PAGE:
One of the surprises since 2015 has been Mitchell's willingness to accept all of this belated reverence. She'd always been guarded about "getting a taste for worship," and she never withheld her contempt for those artists who sell out and submit to the "star-maker machinery behind the popular song." In 1998, she wrote "accolades and honors/ One false move and you're a goner" in "Taming the Tiger," a song written in disdain and bitterness by "a runaway from the record biz."

But something has shifted, it seems, in her readiness to be venerated, and, approaching 80, she has been completely there for it. With the encouragement of her Biggest Fan and younger ally, singer-songwriter Brandi Carlile, Mitchell is now more public than she has been since the 1970s, singing along with her own songs in various concerts led by Carlile. Early on, a perfectionist, she wouldn't have performed in unideal circumstances or with an inexact voice; Bostonians may remember her shortened concert on the Common in 1983 when the lighting, staging, and milling audience weren't to her liking. But these days, she is getting swept up in the spirit, even allowing the release of her rough old demos, studio doodlings, and live performances in an eye-opening archival series whose third box set, "Joni Mitchell Archives - Vol. 3: The Asylum Years (1972-1975)," just came out.

I was at that abbreviated 1983 Boston show, and in my loyalty to her I forgave. For me, she has loomed large since my teens as a liberating figure and, when it comes to understanding art, a teacher of sorts. It's remarkable just how formative pop culture and artists can be, how they can be so essential in the development of our identities. I certainly found plenty of models and obsessions on TV shows, in movies, and in books, but none spoke so directly to me and swept me away as thoroughly as Mitchell and her albums.

In her lyrics, I found the kind of intense scrutiny and yet non-judgmental understanding that validated my own point of view. For some people in my life, I seemed too sensitive as a kid, too watchful, too interior. But in Joni's songs, I heard an endorsement of my sentience, an assurance that there was nothing pathological about paying close attention, that indeed it is a strength. Joni made sensitivity into a superpower, with lyrics whose observations about love and life were profound, truthful, and not always rosy. I saw courage in her desire and drive to name what many preferred not to see.

That connection to her led to a broader understanding of what art can do, and of what art is. I valued the words and phrases she wrote as a "chicken scratching for my immortality," which she calls herself in the song "Hejira" - but then I also saw how the music served everything she was getting across lyrically, in the way the words of a poem are supported by meter and rhyme, or the absence of them. The intimacy between the instrumentation, the melodies, and her lyrics is stunning as her albums became more sophisticated in the mid-1970s, so that her words of inquiry were backed by her "chords of inquiry," as she has called them. The form and the content of her songs were as fused as they could be.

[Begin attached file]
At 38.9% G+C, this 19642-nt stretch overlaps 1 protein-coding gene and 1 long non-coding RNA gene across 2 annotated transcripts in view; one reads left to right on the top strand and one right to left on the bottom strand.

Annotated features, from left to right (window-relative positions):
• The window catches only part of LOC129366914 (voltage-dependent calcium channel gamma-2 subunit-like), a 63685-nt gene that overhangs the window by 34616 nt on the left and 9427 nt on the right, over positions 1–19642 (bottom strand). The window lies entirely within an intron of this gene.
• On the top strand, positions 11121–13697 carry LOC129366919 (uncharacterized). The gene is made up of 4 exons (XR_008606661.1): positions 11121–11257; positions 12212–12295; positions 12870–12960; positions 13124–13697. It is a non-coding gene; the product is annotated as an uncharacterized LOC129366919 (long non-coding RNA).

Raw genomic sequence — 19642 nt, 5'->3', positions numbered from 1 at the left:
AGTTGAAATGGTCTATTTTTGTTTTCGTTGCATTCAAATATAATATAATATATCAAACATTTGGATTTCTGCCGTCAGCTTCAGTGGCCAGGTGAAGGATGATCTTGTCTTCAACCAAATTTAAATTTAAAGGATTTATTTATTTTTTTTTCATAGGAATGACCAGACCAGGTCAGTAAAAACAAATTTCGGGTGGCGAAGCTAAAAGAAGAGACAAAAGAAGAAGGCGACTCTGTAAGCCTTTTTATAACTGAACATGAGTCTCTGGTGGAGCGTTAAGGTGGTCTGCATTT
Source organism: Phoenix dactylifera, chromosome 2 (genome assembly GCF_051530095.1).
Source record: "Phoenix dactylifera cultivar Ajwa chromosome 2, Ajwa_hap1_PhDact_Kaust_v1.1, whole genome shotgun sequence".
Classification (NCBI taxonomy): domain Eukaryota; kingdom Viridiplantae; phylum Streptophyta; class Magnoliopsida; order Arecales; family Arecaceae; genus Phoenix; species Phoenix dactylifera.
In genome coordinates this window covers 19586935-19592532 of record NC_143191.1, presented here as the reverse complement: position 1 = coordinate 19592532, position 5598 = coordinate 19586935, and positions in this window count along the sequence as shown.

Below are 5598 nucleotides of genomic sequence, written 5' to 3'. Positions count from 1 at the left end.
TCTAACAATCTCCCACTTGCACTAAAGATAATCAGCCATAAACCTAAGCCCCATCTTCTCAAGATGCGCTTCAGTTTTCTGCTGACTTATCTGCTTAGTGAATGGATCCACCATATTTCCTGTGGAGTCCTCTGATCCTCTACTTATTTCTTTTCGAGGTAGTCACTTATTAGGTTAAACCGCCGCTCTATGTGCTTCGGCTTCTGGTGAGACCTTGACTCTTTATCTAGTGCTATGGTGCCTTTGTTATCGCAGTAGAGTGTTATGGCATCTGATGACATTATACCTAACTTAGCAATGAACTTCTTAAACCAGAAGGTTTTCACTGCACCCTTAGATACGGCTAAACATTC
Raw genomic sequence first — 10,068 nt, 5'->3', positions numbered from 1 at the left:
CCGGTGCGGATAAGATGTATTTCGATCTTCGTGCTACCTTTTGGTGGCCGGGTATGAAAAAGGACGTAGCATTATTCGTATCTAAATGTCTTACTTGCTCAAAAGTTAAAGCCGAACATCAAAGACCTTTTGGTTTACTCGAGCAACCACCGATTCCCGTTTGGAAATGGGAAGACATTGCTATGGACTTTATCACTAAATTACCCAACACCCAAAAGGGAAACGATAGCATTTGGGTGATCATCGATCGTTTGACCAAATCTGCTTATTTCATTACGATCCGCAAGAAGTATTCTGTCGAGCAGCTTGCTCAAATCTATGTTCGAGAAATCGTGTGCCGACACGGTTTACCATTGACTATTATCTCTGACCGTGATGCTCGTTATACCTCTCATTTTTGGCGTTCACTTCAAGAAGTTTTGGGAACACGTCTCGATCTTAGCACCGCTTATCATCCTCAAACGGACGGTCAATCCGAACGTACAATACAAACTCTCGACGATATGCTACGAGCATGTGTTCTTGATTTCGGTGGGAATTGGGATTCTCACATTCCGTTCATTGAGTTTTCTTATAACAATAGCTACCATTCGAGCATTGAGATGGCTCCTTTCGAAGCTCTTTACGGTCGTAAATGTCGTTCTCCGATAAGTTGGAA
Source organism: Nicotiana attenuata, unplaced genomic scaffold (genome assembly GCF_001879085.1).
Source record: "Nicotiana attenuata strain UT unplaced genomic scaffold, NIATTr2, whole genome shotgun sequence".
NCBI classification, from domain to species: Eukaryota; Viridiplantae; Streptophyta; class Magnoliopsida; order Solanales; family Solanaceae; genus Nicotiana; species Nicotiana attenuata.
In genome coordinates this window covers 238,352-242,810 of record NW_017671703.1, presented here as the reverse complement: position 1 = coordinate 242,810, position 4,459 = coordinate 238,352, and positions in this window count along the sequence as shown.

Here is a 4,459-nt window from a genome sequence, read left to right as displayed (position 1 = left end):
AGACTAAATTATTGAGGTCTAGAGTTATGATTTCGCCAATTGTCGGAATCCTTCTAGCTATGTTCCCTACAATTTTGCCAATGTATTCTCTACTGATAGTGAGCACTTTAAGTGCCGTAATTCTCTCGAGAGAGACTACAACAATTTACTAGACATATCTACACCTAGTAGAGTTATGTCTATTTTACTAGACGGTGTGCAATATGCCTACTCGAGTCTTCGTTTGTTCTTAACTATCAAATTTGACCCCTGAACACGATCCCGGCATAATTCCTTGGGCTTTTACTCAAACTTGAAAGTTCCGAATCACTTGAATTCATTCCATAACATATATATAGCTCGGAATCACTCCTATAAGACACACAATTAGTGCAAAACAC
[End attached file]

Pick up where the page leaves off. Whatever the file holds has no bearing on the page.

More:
I learned about the charge of expressive singing from the 1970s Mitchell, too, marveling at how she invested her words - every single one of them - with specific feelings as she sang them, so that there was no distance between her and the lyrics. She tells the story of a tryst in "Coyote" as an actress might, just as her pleas for conversation on "Talk to Me" sound like a person filling up an uncomfortable silence. Her breathy refusal to love on the faceted gem that is "Court and Spark" is carefully tinged with regret, while on "Help Me," she giddily endows each iteration of its oft-repeated line "Didn't it feel good?" with a different meaning. Her committed delivery and thought-out phrasing brought her songs home.

I'm far from alone in my passion for Joni Mitchell; that has been made loud and clear of late. She has been a force in many people's lives, as a guiding light, as a superior artist, as an example of persistence and professional integrity. Finally, her place in the canon is assured. As a kid, though, my relationship to her felt like a one-on-one connection, a deep private dialogue, a mentorship and a long-term friendship, and to be sure, part of her does pour out of me in these lines from time to time.

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Added to Library on October 29, 2023. (1114)